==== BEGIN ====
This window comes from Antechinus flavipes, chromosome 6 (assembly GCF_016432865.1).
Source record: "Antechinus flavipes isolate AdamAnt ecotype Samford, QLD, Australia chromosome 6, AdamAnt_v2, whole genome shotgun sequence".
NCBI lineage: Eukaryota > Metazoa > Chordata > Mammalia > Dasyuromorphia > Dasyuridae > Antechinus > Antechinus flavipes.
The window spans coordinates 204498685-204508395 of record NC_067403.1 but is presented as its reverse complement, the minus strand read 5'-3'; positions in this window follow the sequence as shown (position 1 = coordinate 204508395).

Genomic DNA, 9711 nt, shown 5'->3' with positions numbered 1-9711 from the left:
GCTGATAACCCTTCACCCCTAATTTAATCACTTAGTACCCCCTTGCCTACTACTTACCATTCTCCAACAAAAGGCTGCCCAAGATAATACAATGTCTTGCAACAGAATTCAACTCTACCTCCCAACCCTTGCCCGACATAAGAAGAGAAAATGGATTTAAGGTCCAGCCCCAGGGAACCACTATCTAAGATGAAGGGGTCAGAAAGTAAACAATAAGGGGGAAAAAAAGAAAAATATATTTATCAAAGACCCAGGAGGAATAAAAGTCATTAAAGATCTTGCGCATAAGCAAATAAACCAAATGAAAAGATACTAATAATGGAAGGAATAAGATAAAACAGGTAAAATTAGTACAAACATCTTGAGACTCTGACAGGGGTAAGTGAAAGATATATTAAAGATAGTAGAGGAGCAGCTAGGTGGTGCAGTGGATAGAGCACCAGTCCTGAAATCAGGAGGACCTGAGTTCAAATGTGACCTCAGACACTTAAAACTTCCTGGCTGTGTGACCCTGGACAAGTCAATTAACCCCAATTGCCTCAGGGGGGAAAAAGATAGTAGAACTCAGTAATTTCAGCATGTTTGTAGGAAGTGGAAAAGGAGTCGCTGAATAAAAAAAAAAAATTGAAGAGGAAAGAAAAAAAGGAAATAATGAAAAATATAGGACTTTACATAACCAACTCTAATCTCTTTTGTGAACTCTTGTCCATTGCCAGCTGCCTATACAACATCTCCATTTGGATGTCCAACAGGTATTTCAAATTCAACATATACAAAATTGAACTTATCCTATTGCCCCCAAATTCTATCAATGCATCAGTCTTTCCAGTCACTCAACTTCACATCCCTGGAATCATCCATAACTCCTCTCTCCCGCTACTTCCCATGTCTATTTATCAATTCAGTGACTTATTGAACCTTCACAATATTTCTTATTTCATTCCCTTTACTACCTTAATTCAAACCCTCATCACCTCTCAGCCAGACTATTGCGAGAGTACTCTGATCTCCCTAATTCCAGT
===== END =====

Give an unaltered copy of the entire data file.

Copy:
This window comes from Antechinus flavipes, chromosome 6 (assembly GCF_016432865.1).
Source record: "Antechinus flavipes isolate AdamAnt ecotype Samford, QLD, Australia chromosome 6, AdamAnt_v2, whole genome shotgun sequence".
NCBI lineage: Eukaryota > Metazoa > Chordata > Mammalia > Dasyuromorphia > Dasyuridae > Antechinus > Antechinus flavipes.
The window spans coordinates 204498685-204508395 of record NC_067403.1 but is presented as its reverse complement, the minus strand read 5'-3'; positions in this window follow the sequence as shown (position 1 = coordinate 204508395).

Genomic DNA, 9711 nt, shown 5'->3' with positions numbered 1-9711 from the left:
GCTGATAACCCTTCACCCCTAATTTAATCACTTAGTACCCCCTTGCCTACTACTTACCATTCTCCAACAAAAGGCTGCCCAAGATAATACAATGTCTTGCAACAGAATTCAACTCTACCTCCCAACCCTTGCCCGACATAAGAAGAGAAAATGGATTTAAGGTCCAGCCCCAGGGAACCACTATCTAAGATGAAGGGGTCAGAAAGTAAACAATAAGGGGGAAAAAAAGAAAAATATATTTATCAAAGACCCAGGAGGAATAAAAGTCATTAAAGATCTTGCGCATAAGCAAATAAACCAAATGAAAAGATACTAATAATGGAAGGAATAAGATAAAACAGGTAAAATTAGTACAAACATCTTGAGACTCTGACAGGGGTAAGTGAAAGATATATTAAAGATAGTAGAGGAGCAGCTAGGTGGTGCAGTGGATAGAGCACCAGTCCTGAAATCAGGAGGACCTGAGTTCAAATGTGACCTCAGACACTTAAAACTTCCTGGCTGTGTGACCCTGGACAAGTCAATTAACCCCAATTGCCTCAGGGGGGAAAAAGATAGTAGAACTCAGTAATTTCAGCATGTTTGTAGGAAGTGGAAAAGGAGTCGCTGAATAAAAAAAAAAAATTGAAGAGGAAAGAAAAAAAGGAAATAATGAAAAATATAGGACTTTACATAACCAACTCTAATCTCTTTTGTGAACTCTTGTCCATTGCCAGCTGCCTATACAACATCTCCATTTGGATGTCCAACAGGTATTTCAAATTCAACATATACAAAATTGAACTTATCCTATTGCCCCCAAATTCTATCAATGCATCAGTCTTTCCAGTCACTCAACTTCACATCCCTGGAATCATCCATAACTCCTCTCTCCCGCTACTTCCCATGTCTATTTATCAATTCAGTGACTTATTGAACCTTCACAATATTTCTTATTTCATTCCCTTTACTACCTTAATTCAAACCCTCATCACCTCTCAGCCAGACTATTGCGAGAGTACTCTGATCTCCCTAATTCCAGT